Why It Matters What Outsiders Think

Why It Matters What Outsiders Think

There is a place for a holy disregard for what unbelievers think. But it is small.

We shouldn’t be caught off guard when they “suppress the truth” (Romans 1:18) of God as creator and sustainer, as speaker (in the Scriptures), and as redeemer (in the gospel). We need not be bewildered when the world is the world. It’s to our shame when we forget that “we ourselves were once foolish, disobedient, led astray, slaves to various passions and pleasures, passing our days in malice and envy, hated by others and hating one another” (Titus 3:3). But for the mercy and grace of God (Titus 3:4–7).

So we have good reason not to be shaken by every opinion from outsiders. But we must beware letting one biblical truth masquerade as the whole. It is far too easy to slouch into an unholy, careless lack of concern about what outsiders think, when the Scriptures say more than simply turn a deaf ear to every word from the outside. You might be surprised how much the New Testament has to say about having a genuine concern for what unbelievers think.

Associate with Outsiders

The apostolic voice with the most to say on this score is Paul’s, and the letter in which he says most is First Corinthians. His first mention of “outsiders” is at the end of chapter five, where he clarifies that his previous instructions “not to associate with sexually immoral people” (1 Corinthians 5:9) didn’t mean the immoral of the world, but the church. His point was not to separate from outsiders, but from the immoral one “who bears the name of brother” (1 Corinthians 5:11).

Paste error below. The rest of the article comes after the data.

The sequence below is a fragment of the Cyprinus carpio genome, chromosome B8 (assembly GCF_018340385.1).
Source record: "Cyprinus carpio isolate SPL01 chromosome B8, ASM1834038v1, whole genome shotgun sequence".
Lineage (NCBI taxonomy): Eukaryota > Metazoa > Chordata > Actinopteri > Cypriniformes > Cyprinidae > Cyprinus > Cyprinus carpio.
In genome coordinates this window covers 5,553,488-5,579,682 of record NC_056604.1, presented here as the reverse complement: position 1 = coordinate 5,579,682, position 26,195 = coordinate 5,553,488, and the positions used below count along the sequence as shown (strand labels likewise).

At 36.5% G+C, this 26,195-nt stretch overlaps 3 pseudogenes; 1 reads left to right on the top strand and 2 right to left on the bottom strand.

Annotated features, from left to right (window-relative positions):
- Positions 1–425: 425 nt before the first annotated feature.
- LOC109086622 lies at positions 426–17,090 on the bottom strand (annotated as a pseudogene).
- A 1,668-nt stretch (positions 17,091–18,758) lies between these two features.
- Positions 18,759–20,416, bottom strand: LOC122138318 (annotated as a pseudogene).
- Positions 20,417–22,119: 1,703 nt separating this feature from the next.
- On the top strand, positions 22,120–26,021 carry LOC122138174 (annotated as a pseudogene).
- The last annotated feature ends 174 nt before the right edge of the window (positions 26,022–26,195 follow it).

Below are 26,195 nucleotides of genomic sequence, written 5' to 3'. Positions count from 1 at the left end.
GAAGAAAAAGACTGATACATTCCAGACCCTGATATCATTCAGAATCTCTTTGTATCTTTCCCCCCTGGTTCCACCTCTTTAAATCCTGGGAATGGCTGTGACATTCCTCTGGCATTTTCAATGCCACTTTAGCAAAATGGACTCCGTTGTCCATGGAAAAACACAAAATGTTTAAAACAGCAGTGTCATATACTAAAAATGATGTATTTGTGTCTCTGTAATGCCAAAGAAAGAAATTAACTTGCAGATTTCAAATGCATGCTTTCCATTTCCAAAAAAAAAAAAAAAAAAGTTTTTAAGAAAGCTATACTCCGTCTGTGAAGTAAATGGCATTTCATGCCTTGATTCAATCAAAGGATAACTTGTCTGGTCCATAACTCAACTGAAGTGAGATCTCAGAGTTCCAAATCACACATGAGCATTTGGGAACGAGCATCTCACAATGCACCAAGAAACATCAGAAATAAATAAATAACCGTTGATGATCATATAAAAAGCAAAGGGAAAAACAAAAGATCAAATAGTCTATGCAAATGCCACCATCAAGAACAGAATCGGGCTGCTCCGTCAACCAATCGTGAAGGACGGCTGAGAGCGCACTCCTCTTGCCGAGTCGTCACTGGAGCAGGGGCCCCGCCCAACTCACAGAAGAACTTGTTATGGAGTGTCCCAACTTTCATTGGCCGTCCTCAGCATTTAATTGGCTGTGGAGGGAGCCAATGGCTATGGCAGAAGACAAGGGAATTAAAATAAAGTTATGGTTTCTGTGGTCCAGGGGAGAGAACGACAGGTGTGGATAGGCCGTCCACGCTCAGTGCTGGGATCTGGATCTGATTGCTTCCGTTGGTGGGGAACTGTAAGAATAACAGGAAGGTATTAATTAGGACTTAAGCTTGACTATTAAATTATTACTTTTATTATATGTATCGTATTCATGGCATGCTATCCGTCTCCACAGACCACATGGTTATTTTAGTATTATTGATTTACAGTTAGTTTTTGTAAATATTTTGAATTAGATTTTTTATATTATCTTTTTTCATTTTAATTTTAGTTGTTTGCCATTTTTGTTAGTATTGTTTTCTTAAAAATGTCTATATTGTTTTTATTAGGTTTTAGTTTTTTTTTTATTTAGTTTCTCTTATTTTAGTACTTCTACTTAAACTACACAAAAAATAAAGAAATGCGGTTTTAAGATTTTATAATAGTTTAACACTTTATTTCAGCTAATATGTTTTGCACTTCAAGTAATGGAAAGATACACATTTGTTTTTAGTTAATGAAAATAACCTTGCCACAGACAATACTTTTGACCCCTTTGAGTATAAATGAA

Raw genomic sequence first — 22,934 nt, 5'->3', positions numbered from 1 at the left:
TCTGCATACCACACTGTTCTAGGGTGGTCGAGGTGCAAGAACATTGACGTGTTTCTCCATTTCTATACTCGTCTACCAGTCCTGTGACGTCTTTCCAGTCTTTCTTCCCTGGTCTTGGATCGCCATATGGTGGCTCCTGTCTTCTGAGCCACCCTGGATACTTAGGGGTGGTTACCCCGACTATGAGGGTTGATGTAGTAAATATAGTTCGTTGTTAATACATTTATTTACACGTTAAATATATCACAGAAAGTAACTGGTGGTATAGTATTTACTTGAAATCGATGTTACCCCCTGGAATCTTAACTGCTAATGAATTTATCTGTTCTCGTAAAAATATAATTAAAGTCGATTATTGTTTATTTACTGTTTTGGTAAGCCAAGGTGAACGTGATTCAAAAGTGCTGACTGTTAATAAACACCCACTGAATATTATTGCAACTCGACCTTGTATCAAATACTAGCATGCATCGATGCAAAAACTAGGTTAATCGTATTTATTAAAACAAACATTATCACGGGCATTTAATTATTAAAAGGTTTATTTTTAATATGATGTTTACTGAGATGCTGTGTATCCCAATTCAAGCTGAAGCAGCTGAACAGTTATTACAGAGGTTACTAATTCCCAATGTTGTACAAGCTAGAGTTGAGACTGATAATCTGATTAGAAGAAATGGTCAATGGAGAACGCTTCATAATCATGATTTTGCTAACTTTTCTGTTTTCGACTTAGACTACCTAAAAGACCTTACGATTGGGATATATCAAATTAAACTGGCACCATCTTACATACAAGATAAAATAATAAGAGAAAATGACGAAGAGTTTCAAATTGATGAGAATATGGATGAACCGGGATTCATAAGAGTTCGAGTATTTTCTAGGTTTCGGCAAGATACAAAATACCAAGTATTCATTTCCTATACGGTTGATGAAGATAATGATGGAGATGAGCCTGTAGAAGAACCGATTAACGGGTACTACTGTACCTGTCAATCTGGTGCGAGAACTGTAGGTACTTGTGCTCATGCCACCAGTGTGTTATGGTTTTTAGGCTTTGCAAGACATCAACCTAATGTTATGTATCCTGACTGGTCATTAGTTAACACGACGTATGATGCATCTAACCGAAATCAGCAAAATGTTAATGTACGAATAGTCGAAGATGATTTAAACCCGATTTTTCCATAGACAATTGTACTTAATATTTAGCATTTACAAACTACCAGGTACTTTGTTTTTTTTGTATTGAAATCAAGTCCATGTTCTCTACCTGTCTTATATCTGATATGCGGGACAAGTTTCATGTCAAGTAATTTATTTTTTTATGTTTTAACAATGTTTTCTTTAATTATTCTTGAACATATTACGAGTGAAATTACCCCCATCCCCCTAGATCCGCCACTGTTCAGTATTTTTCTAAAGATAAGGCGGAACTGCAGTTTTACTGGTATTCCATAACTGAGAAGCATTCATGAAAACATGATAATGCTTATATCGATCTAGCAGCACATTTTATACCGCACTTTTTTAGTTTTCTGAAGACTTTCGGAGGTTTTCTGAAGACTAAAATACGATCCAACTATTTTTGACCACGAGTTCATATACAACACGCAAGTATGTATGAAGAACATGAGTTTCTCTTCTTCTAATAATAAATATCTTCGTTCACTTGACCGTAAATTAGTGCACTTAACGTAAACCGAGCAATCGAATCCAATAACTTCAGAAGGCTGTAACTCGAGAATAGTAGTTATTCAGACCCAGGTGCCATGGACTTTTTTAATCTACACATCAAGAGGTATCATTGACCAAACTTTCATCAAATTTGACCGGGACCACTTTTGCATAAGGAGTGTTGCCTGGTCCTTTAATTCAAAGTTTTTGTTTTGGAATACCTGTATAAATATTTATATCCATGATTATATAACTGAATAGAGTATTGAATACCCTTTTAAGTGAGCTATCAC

Christians are on the hook, says Paul, to discern from among our own number when someone’s comfort with sin is so out of stride with the gospel that we must distinguish them from the rest. When their pattern of life has become a blatant lie about our Lord, it is for their own good — and for the sake of others, inside and out — that we make the difference plain. We must “judge,” but the judgment we render is toward our insiders, not outsiders.

What have I to do with judging outsiders? Is it not those inside the church whom you are to judge? God judges those outside. “Purge the evil person from among you.” (1 Corinthians 5:12–13)

To be true to the church and the world, we must judge within the church. But as the apostle lays on us that burden, he lifts another. “God judges those outside.” We are liberated from the need to judge “the sexually immoral of this world, or the greedy and swindlers, or idolaters” (1 Corinthians 5:10). God’s promised judgment of the unbelieving frees us from feeling the need to be the instrument of their condemnation. Rather, we happily associate with outsiders and seek to be means of their redemption as we focus our energies on impressing them with the gospel of Christ and its counter-intuitive fruit in our lives.

Accommodate Outsiders

Paul prominently mentions “outsiders” again in 1 Corinthians 14. This time the context is corporate worship, and far from ignoring them, or planning things in such a way as to turn them off, Paul wants to engage them. To win them.

Rather than the unintelligible words of tongue-speaking, he would have us speak prophetically, in terms understandable and clear to all: “How can anyone in the position of an outsider say ‘Amen’ to your thanksgiving when he does not know what you are saying?” (1 Corinthians 14:16). Ultimately, the hope is evangelistic:

If . . . the whole church comes together and all speak in tongues, and outsiders or unbelievers enter, will they not say that you are out of your minds? But if all prophesy, and an unbeliever or outsider enters, he is convicted by all, he is called to account by all, the secrets of his heart are disclosed, and so, falling on his face, he will worship God and declare that God is really among you. (1 Corinthians 14: 23–25)

Appreciate Outsiders